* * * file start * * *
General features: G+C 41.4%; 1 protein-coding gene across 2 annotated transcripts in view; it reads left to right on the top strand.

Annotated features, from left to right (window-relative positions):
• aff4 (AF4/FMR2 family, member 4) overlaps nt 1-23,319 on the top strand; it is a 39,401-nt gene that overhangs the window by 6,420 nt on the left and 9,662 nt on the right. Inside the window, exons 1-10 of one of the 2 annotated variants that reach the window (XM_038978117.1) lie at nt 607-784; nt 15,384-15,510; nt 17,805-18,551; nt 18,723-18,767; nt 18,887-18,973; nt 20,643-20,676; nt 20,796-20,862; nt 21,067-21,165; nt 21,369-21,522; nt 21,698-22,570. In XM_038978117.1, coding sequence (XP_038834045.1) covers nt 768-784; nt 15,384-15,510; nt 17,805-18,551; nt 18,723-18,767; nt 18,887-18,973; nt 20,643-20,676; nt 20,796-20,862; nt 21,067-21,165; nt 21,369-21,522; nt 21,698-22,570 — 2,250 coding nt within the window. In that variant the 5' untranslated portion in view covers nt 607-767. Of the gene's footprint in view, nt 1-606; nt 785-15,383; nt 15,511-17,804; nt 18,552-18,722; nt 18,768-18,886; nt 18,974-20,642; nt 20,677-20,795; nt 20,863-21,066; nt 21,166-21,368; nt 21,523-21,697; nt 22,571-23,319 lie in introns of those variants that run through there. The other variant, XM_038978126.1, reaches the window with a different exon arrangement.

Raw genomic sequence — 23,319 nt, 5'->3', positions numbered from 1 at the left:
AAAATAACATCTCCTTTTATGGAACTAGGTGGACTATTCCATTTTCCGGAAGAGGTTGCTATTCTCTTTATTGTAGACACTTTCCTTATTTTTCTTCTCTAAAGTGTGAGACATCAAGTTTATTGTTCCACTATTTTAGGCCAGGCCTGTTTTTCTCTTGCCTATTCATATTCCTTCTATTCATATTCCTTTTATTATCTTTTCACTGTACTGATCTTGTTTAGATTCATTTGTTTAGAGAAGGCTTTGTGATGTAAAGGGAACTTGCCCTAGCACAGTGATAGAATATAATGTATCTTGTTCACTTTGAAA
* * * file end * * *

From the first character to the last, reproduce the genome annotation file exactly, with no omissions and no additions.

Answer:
General features: G+C 41.4%; 1 protein-coding gene across 2 annotated transcripts in view; it reads left to right on the top strand.

Annotated features, from left to right (window-relative positions):
• aff4 (AF4/FMR2 family, member 4) overlaps nt 1-23,319 on the top strand; it is a 39,401-nt gene that overhangs the window by 6,420 nt on the left and 9,662 nt on the right. Inside the window, exons 1-10 of one of the 2 annotated variants that reach the window (XM_038978117.1) lie at nt 607-784; nt 15,384-15,510; nt 17,805-18,551; nt 18,723-18,767; nt 18,887-18,973; nt 20,643-20,676; nt 20,796-20,862; nt 21,067-21,165; nt 21,369-21,522; nt 21,698-22,570. In XM_038978117.1, coding sequence (XP_038834045.1) covers nt 768-784; nt 15,384-15,510; nt 17,805-18,551; nt 18,723-18,767; nt 18,887-18,973; nt 20,643-20,676; nt 20,796-20,862; nt 21,067-21,165; nt 21,369-21,522; nt 21,698-22,570 — 2,250 coding nt within the window. In that variant the 5' untranslated portion in view covers nt 607-767. Of the gene's footprint in view, nt 1-606; nt 785-15,383; nt 15,511-17,804; nt 18,552-18,722; nt 18,768-18,886; nt 18,974-20,642; nt 20,677-20,795; nt 20,863-21,066; nt 21,166-21,368; nt 21,523-21,697; nt 22,571-23,319 lie in introns of those variants that run through there. The other variant, XM_038978126.1, reaches the window with a different exon arrangement.

Raw genomic sequence — 23,319 nt, 5'->3', positions numbered from 1 at the left:
AAAATAACATCTCCTTTTATGGAACTAGGTGGACTATTCCATTTTCCGGAAGAGGTTGCTATTCTCTTTATTGTAGACACTTTCCTTATTTTTCTTCTCTAAAGTGTGAGACATCAAGTTTATTGTTCCACTATTTTAGGCCAGGCCTGTTTTTCTCTTGCCTATTCATATTCCTTCTATTCATATTCCTTTTATTATCTTTTCACTGTACTGATCTTGTTTAGATTCATTTGTTTAGAGAAGGCTTTGTGATGTAAAGGGAACTTGCCCTAGCACAGTGATAGAATATAATGTATCTTGTTCACTTTGAAA